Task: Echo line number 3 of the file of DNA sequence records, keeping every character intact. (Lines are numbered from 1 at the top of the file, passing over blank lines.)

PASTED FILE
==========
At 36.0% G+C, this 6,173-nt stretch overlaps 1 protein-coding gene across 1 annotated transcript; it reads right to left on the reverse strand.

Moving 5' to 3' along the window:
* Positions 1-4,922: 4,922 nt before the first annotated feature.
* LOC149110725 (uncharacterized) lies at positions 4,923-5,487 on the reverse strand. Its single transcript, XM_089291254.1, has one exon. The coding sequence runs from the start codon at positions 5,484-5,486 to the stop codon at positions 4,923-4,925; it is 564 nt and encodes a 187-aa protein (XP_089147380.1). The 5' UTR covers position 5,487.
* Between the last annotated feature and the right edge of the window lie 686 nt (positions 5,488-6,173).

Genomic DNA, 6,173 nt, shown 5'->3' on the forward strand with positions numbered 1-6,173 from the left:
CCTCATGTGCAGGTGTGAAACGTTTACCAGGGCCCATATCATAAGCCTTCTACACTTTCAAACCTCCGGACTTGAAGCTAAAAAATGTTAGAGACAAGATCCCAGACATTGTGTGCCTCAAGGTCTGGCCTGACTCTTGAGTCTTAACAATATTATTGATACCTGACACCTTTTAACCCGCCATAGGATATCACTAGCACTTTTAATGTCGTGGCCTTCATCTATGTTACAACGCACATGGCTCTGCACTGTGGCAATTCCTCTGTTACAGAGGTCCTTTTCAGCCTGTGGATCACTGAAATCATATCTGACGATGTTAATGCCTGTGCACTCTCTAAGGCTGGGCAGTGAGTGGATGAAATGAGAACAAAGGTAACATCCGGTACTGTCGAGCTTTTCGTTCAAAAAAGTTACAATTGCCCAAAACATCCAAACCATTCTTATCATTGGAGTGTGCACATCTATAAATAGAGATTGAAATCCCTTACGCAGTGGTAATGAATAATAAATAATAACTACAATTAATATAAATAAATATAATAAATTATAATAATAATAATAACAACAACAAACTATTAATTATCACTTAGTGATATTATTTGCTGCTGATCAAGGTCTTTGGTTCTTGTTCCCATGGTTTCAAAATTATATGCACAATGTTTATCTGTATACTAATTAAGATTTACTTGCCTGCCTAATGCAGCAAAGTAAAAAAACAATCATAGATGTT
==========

* Positions 1-4,922: 4,922 nt before the first annotated feature.